father and a pito brewer mother and I have some male siblings as well. I am the one who has to draw water for the household, wash the dishes, get firewood, cook, or assistsmy mother to cook, clean, wash and do other chores as well. All my brothers have to do is to help my father keep the farm and tend to the livestock. They also have to provide meat for the family from the livestock and any other duties that may come up and are considered masculine. That is not to say I don’t do any farm work, the women and girls also assist on the farm by planting, weeding, harvesting among other things. When work on the farm is done, we go back home and I have to go to the kitchen to get dinner ready while the men bath and relax over pots of pito waiting for dinner to get ready.
At dinner, I have to serve them and do the dishes after we are all done eating. The boys are free to stroll, meet up with friends, or do their homework. After all this, all a tired girl wants to do is catch some rest. To hell with homework! No time to learn, no time for other activities. On days when my mother has to brew pito, I have to help her after doing all these chores. So in theory, my father has put us all in school, but in practice, I am just in school physically. All that the family focuses on is to socialize and prepare me for marriage so that they can use the bride price to get my brothers married when they are of age. I cannot maintain the family name, so they will only be interested in my brothers who can keep the name and make my father proud.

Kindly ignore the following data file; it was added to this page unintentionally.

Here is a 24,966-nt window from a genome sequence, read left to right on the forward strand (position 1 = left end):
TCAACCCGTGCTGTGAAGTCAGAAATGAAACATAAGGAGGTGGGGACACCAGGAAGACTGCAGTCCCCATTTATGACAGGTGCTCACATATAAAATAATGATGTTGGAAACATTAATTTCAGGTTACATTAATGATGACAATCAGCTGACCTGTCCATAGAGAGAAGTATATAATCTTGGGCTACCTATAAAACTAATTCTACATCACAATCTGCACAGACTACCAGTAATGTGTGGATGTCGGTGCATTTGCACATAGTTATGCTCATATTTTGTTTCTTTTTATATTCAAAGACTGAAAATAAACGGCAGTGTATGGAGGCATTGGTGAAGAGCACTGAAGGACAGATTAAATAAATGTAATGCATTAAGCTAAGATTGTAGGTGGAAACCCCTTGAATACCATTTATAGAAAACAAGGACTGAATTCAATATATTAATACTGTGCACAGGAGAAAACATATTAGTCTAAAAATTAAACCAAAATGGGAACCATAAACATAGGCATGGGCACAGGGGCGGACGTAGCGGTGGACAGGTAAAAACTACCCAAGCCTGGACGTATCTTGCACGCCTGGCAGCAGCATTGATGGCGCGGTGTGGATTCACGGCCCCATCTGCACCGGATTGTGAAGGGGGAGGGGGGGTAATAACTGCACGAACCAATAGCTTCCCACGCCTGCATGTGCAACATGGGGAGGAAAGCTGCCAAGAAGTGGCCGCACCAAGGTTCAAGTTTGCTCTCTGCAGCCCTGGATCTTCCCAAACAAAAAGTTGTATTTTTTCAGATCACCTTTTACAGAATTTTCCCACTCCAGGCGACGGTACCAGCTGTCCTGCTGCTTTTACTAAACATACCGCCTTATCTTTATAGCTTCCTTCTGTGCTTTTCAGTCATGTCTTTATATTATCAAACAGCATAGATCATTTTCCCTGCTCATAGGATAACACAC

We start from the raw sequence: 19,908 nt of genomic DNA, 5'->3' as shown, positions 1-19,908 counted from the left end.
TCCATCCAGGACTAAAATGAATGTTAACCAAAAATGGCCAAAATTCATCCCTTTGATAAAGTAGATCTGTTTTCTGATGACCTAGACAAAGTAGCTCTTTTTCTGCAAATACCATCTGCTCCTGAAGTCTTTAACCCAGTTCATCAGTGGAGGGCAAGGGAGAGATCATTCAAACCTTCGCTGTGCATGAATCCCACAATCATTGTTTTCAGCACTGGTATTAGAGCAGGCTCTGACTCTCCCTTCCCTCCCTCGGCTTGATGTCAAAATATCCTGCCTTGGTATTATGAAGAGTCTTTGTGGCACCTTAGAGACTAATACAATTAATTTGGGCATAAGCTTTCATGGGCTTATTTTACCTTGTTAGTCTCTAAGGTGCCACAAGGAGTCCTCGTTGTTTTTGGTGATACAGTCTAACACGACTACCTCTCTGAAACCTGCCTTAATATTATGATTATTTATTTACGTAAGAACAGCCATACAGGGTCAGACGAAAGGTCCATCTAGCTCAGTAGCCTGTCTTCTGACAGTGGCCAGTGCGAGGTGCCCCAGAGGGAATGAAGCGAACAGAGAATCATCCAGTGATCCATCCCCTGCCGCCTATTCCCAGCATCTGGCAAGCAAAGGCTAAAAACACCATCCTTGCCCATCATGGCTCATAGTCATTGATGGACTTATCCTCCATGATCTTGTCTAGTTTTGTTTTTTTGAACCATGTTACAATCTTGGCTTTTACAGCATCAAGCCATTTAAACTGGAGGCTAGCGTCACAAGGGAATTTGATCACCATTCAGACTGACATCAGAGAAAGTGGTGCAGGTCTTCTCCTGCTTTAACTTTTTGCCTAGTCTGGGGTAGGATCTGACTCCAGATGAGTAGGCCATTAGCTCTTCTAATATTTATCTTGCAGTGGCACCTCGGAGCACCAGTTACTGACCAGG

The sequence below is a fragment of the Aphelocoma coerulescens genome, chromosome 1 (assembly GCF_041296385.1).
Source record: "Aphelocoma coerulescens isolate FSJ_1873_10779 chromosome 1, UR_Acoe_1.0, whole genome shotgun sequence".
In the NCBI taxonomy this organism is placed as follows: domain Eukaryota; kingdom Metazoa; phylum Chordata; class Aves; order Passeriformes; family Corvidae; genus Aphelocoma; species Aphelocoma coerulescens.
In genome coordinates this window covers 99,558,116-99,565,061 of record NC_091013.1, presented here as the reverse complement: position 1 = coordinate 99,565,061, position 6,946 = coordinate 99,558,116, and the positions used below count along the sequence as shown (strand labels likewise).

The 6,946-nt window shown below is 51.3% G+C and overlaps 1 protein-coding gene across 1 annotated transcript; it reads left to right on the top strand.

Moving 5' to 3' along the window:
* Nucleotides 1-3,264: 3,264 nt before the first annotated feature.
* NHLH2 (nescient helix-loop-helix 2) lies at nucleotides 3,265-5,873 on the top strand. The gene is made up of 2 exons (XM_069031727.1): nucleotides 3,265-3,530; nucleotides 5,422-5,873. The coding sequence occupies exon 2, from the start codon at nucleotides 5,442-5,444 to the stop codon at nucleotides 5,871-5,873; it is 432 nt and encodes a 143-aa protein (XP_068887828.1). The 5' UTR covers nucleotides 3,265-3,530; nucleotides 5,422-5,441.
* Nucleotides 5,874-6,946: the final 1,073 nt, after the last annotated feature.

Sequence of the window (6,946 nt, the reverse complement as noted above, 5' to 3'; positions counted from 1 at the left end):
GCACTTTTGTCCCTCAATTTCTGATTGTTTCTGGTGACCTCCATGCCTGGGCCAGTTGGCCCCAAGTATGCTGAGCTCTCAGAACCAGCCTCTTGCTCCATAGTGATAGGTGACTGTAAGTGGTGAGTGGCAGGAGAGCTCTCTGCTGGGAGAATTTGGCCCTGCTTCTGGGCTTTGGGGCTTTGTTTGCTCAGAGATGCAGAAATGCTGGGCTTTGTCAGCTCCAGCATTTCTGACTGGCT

While this is just an example, that is actually what I found out from girls during a data collection on the issue, and boys, teachers, and parents confirmed that it is true. The culture of the people, as well as the importance that they place on the family name, give boys an advantage over girls. It’s one thing taking a girl to school and another thing ensuring that she is able to stay and complete the school. Another thing that makes it difficult for girls to stay in school and finish their education in rural areas is that most of the teachers (will include data) are males, girls do not have anyone to look up to or motivate them to want to finish school.
All they grow up to see most are women brewing pito, making Shea butter, dawadawa, and occasionally engaged in dressmaking, hairdressing, weaving, and other vocational trades. They can only aspire to be what they see and know, they see female teachers, doctors, engineers, lawyers, planners, architects, and so on to be too distant from them. It will surprise you to know what most of these children do not know. This narrative should change, but how? You and I who come from rural areas should go back and interact with the young people who are there, we (both males and females) can be mentors to these young people. Many of us do not want to go back to our communities for various reasons. The number one is that we also want to enjoy life in the city and all the goodies the city has to offer. That is fine, but find some time to go back to the community and inspire some of these young people. Where possible, solicit support from friends and organizations for them. If you get the chance, speak with them, let them see that you are also from that community but you have ‘made it’.
Let us always have it at the back of our minds that, we are all ambassadors and mentors to the young people in one way or another. Sometimes they may be bold enough to approach you and tell you to be their mentor, role model, big brother or sister, or even a foster parent. But a lot of times, there are many who just admire you from a distance, they are even many more who see you as a role model, just that they haven’t told you. So now that you know this, you may want to be selective about the things you do especially when you are around these people. Someone may be looking up to you. And don’t just encourage the family name by stressing on gender roles. When you relax gender roles, you are helping a young girl to complete her education. CHEERS!!!